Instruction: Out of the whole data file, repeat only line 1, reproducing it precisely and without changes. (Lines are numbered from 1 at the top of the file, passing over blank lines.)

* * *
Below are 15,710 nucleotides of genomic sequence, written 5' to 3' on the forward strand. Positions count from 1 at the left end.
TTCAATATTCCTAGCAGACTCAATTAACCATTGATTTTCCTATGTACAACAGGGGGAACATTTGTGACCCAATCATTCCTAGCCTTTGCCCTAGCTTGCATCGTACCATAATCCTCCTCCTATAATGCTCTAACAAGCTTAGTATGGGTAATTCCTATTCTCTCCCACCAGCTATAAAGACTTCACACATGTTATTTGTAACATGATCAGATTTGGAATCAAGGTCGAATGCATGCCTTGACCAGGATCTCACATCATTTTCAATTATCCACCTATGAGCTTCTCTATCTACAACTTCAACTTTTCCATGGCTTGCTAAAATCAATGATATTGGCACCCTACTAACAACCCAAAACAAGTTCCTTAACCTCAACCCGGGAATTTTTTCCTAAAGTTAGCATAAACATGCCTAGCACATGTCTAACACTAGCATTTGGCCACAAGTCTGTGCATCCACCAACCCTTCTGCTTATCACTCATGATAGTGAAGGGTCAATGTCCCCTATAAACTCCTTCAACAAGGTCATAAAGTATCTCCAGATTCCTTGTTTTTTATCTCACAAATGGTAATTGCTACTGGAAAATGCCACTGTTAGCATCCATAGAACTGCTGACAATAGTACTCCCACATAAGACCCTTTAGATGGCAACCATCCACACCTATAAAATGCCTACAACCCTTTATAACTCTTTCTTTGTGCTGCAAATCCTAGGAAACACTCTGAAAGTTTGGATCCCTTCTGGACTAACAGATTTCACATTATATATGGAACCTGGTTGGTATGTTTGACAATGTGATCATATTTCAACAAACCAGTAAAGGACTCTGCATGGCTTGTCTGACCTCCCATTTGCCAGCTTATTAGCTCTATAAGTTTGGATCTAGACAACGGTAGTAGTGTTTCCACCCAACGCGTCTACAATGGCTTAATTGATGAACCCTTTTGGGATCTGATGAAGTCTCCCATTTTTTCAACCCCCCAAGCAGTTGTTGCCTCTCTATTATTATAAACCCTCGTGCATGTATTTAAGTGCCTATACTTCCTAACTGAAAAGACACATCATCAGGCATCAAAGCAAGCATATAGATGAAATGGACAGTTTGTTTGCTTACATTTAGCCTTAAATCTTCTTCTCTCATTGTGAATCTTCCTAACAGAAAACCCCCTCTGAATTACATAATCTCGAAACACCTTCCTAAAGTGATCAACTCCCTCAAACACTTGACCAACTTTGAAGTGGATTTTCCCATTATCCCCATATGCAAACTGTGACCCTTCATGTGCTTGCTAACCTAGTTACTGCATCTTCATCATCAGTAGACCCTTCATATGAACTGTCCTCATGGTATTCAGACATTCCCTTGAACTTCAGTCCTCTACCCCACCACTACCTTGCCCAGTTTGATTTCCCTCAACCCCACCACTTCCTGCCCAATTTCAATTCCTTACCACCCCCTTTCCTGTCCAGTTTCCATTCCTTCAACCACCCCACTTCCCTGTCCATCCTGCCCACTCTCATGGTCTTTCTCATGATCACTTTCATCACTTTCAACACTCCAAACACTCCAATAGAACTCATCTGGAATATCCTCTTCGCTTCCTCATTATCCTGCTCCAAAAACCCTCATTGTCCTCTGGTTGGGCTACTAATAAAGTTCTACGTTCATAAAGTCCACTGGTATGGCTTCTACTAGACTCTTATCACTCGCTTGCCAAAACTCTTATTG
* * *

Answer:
Below are 15,710 nucleotides of genomic sequence, written 5' to 3' on the forward strand. Positions count from 1 at the left end.